Mahmoud Reza Aghamiri, co-Vice President of the SESAME Council said Iran plans to join the biggest Middle East project in building SESAME accelerator equipment and providing 1 million dollar annually to the International Centre for Synchrotron-Light for Experimental Science and Applications in the Middle East (SESAME).
Iran, Jordan, Turkey, Egypt and Zionist regime have pledged to pay 1 million dollar annually for 5 years to advance SESAMI project but Iran has failed to pay the amount due to sanction-related problems.
He further said the SESAMI synchrotron would be launched by 2015. "The central building has been established and the shields have been installed. The pieces of equipment are being installed."
Aghamiri also added Iran would launch an accelerator with the capacity of 3 Giga electron volt, as powerful as the Sesame synchrotron, in coming years in central city of Qazvin.
SESAMI is an independent laboratory formally created under the auspices of UNESCO on 30 May 2002. It is located in Allan, by the Al-Balqa nahia of the Balqa governorate of Jordan.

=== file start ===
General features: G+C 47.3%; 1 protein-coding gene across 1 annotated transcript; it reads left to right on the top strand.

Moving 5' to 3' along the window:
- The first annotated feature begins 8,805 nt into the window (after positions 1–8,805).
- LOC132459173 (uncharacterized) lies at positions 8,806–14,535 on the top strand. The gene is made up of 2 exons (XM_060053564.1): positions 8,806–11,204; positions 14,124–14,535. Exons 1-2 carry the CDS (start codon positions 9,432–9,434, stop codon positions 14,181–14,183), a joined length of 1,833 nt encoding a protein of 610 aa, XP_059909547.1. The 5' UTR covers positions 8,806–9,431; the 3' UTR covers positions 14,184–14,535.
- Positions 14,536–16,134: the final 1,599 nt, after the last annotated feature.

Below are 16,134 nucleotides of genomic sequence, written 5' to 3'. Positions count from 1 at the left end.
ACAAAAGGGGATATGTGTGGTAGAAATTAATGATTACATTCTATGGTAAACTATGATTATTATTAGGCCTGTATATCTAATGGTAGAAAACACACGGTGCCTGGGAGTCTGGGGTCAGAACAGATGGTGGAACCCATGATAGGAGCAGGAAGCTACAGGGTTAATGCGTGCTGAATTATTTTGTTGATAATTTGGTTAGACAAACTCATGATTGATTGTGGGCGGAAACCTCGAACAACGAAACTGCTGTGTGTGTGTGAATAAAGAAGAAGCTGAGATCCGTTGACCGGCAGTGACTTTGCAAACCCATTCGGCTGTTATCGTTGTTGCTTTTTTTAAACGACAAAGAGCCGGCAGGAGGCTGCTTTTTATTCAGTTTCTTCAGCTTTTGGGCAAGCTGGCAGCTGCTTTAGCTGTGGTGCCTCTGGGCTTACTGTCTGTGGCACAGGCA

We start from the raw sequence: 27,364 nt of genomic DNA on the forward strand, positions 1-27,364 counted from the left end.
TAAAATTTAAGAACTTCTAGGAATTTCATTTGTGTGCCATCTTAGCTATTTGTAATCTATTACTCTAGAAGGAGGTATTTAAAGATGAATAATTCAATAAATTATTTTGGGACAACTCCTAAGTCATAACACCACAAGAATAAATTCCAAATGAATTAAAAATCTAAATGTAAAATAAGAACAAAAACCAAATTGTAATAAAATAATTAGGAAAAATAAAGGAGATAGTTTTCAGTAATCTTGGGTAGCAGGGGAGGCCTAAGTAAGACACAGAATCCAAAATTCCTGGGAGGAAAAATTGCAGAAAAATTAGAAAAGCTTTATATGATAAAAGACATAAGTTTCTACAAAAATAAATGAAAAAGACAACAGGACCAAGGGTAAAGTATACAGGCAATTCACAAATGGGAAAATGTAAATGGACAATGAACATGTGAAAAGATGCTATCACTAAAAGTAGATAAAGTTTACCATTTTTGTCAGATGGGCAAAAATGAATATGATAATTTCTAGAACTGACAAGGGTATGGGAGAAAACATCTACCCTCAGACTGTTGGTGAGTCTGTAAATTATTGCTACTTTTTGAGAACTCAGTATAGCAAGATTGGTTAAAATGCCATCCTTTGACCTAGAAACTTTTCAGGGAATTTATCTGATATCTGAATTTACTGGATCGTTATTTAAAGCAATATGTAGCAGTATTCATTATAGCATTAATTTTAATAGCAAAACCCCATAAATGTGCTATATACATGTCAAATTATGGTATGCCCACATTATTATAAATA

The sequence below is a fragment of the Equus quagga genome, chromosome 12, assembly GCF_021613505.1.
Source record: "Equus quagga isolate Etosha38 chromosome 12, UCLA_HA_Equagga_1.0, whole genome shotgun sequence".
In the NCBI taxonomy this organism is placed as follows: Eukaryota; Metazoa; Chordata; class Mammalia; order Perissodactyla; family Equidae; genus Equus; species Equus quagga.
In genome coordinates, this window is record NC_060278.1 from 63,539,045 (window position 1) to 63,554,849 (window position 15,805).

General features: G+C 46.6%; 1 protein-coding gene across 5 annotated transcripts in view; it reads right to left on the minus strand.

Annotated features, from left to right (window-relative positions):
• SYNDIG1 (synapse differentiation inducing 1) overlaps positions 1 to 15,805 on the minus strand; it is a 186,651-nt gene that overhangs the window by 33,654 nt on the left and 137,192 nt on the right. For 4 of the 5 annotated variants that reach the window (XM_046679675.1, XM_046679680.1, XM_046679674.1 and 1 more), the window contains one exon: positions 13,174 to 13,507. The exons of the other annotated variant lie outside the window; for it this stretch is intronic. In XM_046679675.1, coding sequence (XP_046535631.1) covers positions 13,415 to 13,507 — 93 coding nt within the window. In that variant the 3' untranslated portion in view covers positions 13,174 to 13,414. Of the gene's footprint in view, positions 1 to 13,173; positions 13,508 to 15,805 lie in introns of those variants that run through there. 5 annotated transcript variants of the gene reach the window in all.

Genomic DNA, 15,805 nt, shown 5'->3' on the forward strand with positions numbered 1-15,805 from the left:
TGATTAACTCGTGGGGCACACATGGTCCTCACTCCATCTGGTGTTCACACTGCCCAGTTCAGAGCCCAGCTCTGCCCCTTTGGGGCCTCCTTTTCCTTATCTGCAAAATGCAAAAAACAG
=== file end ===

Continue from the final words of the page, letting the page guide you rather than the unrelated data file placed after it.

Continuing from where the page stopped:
The founding members of SESAME are Bahrain, Cyprus, Egypt, Iran, Israel, Jordan, Pakistan, the Palestinian Authority, and Turkey. The project was launched in 1999 and the ground breaking ceremony was held on 6 January 2003. Construction work began the following July, with a scheduled possible completion date of 2015. However financial and technical infrastructural obstacles could force the project to be halted and shutdown status in the near future. President of the SESAME Council is Christopher Llewellyn Smith, the Chair of the ITER Council and a former Director-General of CERN. The first president of SESAME council was Herwig Schopper, the former CERN director general.
The synchrotron radiation facility operated by SESAME is the former facility BESSY I, which was previously decommissioned in Germany.
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